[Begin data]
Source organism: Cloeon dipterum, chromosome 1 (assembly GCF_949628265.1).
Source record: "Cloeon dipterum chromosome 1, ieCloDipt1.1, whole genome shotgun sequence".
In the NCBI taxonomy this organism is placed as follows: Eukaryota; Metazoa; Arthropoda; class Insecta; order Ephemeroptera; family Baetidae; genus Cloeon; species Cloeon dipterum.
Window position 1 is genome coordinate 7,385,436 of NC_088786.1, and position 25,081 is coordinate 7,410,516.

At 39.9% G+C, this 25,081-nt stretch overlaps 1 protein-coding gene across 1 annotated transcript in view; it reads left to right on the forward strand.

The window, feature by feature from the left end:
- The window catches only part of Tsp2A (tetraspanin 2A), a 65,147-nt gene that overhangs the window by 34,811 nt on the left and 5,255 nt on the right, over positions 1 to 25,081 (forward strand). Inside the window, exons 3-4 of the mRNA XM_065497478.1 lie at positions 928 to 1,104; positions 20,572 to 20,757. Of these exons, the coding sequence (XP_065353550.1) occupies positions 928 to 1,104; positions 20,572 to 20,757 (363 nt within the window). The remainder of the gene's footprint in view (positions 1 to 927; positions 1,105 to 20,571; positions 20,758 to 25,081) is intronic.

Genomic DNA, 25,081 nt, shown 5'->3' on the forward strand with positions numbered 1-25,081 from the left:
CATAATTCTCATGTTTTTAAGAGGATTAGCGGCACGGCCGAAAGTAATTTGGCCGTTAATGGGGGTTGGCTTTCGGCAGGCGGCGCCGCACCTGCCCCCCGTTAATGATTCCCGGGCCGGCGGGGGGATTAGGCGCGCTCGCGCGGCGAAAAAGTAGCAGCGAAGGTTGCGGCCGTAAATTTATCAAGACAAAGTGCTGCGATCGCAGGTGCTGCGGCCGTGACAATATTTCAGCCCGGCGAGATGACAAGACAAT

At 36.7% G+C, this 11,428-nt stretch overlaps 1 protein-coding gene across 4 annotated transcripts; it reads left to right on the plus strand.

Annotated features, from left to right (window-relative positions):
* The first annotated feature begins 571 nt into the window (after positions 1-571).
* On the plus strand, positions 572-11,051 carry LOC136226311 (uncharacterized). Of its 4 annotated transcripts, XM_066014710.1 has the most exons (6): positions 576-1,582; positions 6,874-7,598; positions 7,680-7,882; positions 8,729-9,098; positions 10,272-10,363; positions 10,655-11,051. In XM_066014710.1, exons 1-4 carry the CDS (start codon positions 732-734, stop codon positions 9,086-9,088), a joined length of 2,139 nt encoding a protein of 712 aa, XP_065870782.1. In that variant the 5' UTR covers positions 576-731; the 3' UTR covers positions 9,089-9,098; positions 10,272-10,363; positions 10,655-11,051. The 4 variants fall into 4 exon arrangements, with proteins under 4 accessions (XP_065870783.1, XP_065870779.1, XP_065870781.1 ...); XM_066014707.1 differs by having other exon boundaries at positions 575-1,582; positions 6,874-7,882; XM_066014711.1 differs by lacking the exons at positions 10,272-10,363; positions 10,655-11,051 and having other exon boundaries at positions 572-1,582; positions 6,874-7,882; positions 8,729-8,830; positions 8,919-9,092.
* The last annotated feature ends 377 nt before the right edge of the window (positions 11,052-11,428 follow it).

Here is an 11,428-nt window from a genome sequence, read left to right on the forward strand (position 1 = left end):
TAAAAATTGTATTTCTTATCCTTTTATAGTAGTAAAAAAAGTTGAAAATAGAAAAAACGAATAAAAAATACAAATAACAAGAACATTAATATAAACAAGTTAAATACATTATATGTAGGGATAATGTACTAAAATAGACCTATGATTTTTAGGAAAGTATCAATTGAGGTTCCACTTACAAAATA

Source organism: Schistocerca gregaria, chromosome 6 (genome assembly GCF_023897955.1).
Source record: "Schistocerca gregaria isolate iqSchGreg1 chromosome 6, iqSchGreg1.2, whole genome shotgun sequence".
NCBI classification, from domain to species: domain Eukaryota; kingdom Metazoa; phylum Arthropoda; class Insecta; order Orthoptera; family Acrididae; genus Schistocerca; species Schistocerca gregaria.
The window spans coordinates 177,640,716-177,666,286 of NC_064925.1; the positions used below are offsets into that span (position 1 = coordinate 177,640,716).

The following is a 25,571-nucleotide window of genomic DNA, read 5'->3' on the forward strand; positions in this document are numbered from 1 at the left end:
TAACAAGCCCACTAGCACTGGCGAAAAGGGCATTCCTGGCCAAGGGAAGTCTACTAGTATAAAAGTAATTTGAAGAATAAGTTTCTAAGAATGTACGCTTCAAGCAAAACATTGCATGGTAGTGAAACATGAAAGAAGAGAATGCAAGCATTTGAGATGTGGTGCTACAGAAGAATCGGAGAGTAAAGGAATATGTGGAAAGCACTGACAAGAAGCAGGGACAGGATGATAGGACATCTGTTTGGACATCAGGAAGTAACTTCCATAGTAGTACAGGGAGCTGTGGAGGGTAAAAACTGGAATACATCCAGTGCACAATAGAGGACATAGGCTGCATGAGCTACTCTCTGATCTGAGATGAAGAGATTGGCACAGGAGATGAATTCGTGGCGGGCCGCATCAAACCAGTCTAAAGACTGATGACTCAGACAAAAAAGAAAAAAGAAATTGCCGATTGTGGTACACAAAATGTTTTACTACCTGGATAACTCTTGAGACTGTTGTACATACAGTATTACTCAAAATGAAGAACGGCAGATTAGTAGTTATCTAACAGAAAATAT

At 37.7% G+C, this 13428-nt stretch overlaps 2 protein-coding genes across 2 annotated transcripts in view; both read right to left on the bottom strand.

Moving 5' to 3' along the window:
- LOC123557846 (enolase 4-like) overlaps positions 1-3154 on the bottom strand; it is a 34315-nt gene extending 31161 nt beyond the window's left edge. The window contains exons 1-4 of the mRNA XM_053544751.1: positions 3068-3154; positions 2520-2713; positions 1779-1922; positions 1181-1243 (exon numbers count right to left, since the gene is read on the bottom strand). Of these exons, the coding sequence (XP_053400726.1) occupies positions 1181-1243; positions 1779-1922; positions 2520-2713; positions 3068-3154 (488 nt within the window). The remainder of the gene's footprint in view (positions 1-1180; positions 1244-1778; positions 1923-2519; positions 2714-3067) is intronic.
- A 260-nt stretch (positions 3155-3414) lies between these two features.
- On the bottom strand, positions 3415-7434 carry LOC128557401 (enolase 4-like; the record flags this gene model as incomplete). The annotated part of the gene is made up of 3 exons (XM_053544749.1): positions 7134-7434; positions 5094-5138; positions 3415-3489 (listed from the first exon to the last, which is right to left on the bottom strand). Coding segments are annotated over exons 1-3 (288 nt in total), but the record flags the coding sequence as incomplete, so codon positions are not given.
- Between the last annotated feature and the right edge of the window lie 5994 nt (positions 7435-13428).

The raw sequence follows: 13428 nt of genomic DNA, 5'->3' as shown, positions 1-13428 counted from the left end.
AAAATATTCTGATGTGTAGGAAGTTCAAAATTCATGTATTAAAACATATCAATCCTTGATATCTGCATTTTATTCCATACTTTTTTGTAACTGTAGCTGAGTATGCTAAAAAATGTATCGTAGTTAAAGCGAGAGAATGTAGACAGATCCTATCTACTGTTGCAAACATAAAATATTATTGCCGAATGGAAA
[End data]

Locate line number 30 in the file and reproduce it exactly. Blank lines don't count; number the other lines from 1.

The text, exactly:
AAAATATTCTGATGTGTAGGAAGTTCAAAATTCATGTATTAAAACATATCAATCCTTGATATCTGCATTTTATTCCATACTTTTTTGTAACTGTAGCTGAGTATGCTAAAAAATGTATCGTAGTTAAAGCGAGAGAATGTAGACAGATCCTATCTACTGTTGCAAACATAAAATATTATTGCCGAATGGAAA